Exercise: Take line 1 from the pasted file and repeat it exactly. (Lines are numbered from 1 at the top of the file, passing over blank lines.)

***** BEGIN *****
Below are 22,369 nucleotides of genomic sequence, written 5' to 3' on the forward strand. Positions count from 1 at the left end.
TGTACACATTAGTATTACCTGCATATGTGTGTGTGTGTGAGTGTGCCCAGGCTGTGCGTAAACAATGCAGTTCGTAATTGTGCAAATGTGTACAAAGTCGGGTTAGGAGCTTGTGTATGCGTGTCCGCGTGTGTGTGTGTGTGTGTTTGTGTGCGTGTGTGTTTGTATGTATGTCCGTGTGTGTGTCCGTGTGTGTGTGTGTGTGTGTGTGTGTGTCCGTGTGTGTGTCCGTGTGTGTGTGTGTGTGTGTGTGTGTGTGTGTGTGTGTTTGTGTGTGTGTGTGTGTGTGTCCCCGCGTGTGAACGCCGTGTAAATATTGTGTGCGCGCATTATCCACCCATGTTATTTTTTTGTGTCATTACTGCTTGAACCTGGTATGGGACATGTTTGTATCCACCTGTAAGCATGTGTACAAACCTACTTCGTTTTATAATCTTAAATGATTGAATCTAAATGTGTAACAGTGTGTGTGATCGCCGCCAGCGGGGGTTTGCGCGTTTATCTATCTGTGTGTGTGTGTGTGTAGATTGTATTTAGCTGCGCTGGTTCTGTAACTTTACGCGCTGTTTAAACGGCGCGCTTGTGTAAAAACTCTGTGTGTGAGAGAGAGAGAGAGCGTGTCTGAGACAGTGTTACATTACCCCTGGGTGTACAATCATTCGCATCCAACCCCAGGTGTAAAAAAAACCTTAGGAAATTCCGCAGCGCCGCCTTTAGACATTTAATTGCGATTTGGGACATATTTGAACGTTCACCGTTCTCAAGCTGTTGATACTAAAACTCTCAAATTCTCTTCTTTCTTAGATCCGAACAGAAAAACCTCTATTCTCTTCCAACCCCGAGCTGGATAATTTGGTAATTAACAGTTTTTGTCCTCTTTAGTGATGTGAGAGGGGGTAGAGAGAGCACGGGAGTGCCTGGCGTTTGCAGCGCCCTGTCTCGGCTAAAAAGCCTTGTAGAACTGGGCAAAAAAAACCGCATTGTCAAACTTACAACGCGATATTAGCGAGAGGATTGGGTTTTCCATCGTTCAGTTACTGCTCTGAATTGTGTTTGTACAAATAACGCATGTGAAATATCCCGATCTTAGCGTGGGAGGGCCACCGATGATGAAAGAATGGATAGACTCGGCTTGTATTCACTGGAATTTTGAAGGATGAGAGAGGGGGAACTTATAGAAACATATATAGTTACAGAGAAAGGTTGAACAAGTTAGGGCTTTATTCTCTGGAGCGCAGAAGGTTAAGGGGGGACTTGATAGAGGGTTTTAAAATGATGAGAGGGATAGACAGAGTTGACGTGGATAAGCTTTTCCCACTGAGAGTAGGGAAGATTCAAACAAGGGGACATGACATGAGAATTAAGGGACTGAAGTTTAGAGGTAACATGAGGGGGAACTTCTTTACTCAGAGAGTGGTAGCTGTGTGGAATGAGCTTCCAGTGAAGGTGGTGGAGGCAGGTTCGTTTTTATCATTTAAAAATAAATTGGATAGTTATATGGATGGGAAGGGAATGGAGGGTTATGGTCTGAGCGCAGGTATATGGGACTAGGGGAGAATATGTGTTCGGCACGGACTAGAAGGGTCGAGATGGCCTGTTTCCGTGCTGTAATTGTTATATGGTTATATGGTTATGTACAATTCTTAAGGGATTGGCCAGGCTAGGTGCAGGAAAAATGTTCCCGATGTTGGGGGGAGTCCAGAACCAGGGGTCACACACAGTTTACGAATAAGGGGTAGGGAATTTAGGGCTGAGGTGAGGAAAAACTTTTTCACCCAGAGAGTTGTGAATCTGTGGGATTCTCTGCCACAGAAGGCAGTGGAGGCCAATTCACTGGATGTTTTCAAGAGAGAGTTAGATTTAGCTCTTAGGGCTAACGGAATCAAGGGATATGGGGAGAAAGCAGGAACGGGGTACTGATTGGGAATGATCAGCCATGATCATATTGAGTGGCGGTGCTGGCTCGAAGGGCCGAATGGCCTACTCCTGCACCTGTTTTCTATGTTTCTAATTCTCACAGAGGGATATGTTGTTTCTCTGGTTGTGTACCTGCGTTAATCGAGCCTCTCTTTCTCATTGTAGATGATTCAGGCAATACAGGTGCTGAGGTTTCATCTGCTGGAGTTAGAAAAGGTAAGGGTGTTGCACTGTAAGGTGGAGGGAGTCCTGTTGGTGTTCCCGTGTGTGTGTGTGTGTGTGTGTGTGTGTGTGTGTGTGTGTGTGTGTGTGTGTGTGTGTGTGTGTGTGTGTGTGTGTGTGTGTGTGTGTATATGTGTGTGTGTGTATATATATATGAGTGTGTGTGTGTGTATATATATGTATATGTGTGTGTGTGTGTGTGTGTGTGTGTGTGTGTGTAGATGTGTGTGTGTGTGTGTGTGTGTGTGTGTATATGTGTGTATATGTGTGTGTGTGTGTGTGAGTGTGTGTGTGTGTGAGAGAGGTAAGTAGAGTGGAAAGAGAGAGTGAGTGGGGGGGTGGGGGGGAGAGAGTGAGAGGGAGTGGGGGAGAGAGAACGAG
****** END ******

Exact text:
Below are 22,369 nucleotides of genomic sequence, written 5' to 3' on the forward strand. Positions count from 1 at the left end.